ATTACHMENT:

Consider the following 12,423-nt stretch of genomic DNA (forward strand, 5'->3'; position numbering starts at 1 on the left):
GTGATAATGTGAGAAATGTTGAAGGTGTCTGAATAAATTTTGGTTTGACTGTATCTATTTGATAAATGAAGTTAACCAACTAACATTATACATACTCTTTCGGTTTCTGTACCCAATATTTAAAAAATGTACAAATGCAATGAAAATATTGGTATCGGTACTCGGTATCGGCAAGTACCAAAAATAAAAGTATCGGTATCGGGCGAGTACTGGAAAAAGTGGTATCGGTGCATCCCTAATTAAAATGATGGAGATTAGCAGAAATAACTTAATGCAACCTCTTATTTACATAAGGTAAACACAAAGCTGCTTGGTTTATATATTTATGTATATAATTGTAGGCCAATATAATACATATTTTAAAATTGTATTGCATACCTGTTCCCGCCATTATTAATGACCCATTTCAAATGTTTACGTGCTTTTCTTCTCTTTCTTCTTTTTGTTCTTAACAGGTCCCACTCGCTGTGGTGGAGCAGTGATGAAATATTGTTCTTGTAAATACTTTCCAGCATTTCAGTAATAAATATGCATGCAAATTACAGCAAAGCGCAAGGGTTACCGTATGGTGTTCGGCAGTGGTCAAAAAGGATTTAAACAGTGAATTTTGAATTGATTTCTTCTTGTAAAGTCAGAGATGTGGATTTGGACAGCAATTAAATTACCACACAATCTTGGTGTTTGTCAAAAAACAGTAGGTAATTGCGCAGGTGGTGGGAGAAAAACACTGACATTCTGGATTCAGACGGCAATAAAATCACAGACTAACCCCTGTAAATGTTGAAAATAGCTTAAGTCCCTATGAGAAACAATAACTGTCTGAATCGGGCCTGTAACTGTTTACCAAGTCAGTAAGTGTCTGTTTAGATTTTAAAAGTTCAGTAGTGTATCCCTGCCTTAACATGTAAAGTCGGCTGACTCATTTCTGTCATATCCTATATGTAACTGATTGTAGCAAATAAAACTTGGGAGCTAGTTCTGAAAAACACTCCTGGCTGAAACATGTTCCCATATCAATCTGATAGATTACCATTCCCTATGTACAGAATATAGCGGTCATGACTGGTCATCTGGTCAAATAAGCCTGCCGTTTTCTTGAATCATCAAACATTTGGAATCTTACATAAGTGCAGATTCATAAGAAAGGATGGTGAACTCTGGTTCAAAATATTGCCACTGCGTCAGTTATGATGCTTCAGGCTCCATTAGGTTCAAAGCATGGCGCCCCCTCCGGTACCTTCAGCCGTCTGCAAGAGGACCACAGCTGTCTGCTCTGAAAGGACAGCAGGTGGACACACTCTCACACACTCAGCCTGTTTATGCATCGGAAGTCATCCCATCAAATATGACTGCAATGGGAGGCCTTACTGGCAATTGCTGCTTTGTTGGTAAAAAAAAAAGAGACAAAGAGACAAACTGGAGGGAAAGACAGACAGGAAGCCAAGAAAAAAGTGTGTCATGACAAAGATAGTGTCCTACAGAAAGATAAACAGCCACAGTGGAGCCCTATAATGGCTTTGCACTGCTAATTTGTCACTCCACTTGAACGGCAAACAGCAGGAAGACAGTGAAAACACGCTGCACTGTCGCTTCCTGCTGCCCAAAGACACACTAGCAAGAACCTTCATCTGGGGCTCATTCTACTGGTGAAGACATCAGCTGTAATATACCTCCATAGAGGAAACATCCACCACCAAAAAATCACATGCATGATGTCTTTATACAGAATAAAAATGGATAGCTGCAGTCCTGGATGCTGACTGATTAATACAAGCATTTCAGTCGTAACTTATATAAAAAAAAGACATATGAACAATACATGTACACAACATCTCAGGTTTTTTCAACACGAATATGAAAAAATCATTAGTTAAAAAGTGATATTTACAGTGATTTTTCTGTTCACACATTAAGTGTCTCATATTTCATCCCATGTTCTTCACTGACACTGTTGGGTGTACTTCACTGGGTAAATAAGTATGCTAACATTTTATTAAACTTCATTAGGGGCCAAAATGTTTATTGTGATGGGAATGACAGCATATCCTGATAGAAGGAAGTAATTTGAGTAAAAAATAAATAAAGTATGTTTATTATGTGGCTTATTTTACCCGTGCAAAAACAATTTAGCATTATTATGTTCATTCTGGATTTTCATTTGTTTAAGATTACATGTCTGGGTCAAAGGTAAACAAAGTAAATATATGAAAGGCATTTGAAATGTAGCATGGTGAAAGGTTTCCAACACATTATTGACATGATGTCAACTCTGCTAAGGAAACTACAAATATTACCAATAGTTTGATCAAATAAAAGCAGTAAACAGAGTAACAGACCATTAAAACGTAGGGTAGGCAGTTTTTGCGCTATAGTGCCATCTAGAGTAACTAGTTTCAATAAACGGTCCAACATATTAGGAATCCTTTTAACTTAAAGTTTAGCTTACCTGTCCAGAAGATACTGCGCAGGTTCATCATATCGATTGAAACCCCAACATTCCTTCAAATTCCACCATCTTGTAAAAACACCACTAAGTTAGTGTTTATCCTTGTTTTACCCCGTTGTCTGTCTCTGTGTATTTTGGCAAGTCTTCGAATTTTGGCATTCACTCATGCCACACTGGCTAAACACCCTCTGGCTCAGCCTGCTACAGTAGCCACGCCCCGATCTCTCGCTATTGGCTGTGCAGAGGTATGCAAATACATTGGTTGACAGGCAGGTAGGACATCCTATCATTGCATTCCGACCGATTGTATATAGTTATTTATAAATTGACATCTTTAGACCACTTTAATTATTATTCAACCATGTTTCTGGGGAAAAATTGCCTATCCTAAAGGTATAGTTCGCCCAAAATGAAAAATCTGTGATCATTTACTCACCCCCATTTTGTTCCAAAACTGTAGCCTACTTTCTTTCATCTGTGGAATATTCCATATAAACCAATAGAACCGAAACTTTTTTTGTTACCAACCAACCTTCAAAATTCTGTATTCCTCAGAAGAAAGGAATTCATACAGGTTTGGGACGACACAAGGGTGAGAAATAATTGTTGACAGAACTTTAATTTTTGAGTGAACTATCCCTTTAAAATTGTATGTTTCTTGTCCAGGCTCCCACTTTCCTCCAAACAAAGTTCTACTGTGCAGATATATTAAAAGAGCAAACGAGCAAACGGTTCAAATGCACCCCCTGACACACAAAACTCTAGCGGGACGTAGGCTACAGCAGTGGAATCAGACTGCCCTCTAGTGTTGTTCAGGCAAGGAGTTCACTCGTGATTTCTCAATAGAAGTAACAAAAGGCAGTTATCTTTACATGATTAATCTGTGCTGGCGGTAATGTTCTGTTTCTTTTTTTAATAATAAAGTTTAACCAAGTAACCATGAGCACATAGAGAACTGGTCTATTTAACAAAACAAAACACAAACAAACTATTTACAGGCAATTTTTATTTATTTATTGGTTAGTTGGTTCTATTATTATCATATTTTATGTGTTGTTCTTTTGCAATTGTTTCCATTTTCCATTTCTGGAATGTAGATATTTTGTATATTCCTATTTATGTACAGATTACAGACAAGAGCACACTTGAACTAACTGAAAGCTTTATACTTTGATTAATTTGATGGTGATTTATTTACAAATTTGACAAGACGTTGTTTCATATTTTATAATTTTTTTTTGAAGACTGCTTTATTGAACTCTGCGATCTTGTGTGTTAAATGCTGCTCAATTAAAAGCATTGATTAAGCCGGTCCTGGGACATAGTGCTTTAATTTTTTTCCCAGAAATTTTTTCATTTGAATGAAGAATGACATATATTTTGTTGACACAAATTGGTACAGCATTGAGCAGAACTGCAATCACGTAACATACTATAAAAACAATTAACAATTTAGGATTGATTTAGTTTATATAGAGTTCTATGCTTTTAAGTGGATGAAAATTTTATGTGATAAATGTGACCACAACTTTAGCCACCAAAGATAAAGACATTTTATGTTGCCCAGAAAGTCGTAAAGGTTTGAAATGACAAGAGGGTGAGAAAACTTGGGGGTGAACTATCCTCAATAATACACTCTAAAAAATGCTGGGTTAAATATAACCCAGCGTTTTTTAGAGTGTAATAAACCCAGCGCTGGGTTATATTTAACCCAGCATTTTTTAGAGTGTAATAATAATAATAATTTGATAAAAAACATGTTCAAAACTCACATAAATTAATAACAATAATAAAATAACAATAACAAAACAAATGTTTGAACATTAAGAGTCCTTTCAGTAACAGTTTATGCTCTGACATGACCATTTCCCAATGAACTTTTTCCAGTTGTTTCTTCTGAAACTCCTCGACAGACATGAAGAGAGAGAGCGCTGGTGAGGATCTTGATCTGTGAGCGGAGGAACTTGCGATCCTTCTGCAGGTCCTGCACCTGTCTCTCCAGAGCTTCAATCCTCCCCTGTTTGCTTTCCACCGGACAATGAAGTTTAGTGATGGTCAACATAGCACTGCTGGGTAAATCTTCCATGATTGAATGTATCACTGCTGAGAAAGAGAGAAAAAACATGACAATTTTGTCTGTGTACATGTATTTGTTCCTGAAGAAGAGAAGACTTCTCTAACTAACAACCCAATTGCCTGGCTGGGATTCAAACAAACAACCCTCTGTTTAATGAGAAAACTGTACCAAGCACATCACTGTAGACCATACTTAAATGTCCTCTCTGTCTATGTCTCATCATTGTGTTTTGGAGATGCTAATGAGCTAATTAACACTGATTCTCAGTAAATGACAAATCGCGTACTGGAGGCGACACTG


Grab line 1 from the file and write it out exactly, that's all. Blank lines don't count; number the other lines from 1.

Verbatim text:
Consider the following 12,423-nt stretch of genomic DNA (forward strand, 5'->3'; position numbering starts at 1 on the left):